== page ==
Background: The present study was undertaken to determine if psychomotor and visual-spatial abilities improve as a result of surgical training or are enhanced at baseline in those individuals choosing a surgical career.
Methods: Medical students entering a surgical field and practicing surgeons performed a series of neuropsychologic tests. Performance was compared between surgeon groups, as well as with normative aged-matched controls.
Results: An age-related decline was noted in the performance of all exercises, with the medical student group outperforming the midcareer surgeons, who in turn outperformed the senior surgeons. Interestingly, however, all 3 groups significantly outperformed their normative control groups on some or all tasks.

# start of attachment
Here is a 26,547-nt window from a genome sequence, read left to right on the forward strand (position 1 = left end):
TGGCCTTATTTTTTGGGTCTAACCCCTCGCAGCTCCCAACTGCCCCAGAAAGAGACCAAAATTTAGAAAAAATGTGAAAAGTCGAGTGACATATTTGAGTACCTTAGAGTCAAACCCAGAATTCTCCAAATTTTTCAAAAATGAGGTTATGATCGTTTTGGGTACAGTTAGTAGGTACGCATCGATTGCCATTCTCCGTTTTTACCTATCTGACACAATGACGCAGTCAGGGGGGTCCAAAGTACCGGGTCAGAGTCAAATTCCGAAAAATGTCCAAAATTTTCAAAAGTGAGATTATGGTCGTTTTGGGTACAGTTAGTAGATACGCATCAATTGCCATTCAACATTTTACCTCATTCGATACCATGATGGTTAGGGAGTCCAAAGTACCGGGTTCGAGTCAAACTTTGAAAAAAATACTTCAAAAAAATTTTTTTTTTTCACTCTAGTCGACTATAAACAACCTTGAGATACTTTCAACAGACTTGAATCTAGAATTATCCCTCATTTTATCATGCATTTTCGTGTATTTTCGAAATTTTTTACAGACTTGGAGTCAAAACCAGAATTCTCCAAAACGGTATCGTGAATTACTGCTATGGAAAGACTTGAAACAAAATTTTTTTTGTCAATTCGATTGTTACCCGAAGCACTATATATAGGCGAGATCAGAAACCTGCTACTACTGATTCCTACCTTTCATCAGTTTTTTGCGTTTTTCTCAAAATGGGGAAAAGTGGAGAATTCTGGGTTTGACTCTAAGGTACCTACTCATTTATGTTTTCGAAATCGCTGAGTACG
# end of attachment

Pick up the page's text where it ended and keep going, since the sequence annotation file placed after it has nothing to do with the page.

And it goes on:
Conclusions: Improved visual memory and psychomotor performance compared with normative controls appears to be present at baseline rather than resulting from surgical training. Decline in performance with age is observed, however, and this should be considered when an older surgeon is learning new visually complex procedures.